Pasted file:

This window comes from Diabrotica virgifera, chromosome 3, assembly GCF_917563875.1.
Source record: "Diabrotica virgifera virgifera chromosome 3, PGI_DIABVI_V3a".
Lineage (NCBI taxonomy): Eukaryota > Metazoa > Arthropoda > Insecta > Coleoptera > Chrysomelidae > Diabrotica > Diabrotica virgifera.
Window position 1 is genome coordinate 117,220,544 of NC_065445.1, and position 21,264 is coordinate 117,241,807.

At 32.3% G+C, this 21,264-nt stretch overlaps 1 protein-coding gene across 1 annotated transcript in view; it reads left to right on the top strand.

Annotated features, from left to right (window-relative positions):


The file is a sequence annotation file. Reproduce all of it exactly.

This window comes from Diabrotica virgifera, chromosome 3, assembly GCF_917563875.1.
Source record: "Diabrotica virgifera virgifera chromosome 3, PGI_DIABVI_V3a".
Lineage (NCBI taxonomy): Eukaryota > Metazoa > Arthropoda > Insecta > Coleoptera > Chrysomelidae > Diabrotica > Diabrotica virgifera.
Window position 1 is genome coordinate 117,220,544 of NC_065445.1, and position 21,264 is coordinate 117,241,807.

At 32.3% G+C, this 21,264-nt stretch overlaps 1 protein-coding gene across 1 annotated transcript in view; it reads left to right on the top strand.

Annotated features, from left to right (window-relative positions):